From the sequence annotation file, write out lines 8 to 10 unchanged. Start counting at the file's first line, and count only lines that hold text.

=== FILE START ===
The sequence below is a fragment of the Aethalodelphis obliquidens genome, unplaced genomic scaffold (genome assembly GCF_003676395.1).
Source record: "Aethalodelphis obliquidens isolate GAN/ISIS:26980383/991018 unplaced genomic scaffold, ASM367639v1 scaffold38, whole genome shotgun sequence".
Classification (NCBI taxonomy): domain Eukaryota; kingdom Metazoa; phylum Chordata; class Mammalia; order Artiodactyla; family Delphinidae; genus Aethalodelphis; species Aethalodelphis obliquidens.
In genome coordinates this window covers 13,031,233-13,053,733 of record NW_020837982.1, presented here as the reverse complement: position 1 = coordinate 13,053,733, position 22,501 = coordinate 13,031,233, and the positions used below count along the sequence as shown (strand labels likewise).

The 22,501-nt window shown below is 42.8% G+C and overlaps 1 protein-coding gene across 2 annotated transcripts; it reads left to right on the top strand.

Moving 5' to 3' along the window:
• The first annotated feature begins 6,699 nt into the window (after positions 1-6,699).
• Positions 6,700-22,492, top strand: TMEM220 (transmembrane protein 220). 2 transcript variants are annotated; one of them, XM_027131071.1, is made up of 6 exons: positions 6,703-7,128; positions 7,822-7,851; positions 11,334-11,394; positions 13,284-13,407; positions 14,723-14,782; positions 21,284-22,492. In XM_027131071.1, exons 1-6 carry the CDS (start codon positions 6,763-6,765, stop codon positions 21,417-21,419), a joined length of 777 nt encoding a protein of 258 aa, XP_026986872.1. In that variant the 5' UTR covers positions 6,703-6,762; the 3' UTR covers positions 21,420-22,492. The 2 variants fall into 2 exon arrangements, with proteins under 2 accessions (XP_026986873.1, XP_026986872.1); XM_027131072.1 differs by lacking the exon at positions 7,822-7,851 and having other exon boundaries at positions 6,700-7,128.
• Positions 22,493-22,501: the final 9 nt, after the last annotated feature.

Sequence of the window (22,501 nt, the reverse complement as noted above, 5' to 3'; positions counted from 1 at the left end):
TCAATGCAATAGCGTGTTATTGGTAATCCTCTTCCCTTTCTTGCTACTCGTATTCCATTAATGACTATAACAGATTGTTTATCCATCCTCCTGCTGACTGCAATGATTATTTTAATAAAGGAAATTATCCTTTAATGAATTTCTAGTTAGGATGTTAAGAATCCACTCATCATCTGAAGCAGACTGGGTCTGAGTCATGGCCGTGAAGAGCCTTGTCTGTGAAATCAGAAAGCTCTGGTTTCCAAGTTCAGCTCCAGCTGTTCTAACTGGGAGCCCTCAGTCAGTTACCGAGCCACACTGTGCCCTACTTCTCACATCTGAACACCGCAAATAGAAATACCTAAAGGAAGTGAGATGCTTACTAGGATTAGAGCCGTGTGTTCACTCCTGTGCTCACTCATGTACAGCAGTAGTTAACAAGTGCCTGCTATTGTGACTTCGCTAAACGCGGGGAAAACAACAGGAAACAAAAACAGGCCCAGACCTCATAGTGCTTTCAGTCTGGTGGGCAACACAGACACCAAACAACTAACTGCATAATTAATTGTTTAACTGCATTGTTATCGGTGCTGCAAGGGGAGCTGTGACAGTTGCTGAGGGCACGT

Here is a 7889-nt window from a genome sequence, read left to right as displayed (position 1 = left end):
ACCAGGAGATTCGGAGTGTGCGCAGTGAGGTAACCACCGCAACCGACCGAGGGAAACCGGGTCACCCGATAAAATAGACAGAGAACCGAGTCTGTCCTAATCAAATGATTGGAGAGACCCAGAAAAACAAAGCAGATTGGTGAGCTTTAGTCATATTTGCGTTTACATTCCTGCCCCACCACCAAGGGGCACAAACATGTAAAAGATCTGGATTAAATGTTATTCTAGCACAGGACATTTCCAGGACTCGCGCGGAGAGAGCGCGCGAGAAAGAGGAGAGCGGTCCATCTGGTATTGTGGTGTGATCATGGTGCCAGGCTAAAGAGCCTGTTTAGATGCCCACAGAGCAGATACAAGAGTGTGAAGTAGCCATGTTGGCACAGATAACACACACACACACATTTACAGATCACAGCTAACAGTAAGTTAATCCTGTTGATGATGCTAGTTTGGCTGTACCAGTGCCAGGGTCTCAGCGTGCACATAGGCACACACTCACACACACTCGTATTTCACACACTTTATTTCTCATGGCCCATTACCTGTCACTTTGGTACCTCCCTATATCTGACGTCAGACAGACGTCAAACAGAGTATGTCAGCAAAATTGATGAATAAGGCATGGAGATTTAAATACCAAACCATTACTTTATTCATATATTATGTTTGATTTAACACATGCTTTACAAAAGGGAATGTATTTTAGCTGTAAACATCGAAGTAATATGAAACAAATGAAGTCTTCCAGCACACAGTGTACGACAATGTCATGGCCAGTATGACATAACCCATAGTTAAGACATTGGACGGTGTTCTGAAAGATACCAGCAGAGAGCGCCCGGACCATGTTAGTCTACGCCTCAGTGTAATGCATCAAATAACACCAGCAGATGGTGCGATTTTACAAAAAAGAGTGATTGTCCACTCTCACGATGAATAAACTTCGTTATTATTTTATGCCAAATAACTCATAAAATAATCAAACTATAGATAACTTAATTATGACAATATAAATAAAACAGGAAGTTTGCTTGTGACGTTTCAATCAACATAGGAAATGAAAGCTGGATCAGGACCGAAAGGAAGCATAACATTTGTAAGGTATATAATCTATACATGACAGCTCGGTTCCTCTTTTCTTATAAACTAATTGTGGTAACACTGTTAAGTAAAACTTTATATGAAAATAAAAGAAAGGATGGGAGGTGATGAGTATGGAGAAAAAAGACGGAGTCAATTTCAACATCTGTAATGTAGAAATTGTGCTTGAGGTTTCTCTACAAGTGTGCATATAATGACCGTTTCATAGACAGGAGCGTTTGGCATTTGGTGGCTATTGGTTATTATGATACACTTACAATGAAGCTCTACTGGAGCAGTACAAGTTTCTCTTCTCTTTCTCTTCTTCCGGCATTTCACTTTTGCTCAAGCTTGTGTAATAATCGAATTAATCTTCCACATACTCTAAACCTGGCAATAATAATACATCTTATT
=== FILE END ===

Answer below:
• Positions 6,700-22,492, top strand: TMEM220 (transmembrane protein 220). 2 transcript variants are annotated; one of them, XM_027131071.1, is made up of 6 exons: positions 6,703-7,128; positions 7,822-7,851; positions 11,334-11,394; positions 13,284-13,407; positions 14,723-14,782; positions 21,284-22,492. In XM_027131071.1, exons 1-6 carry the CDS (start codon positions 6,763-6,765, stop codon positions 21,417-21,419), a joined length of 777 nt encoding a protein of 258 aa, XP_026986872.1. In that variant the 5' UTR covers positions 6,703-6,762; the 3' UTR covers positions 21,420-22,492. The 2 variants fall into 2 exon arrangements, with proteins under 2 accessions (XP_026986873.1, XP_026986872.1); XM_027131072.1 differs by lacking the exon at positions 7,822-7,851 and having other exon boundaries at positions 6,700-7,128.
• Positions 22,493-22,501: the final 9 nt, after the last annotated feature.

Sequence of the window (22,501 nt, the reverse complement as noted above, 5' to 3'; positions counted from 1 at the left end):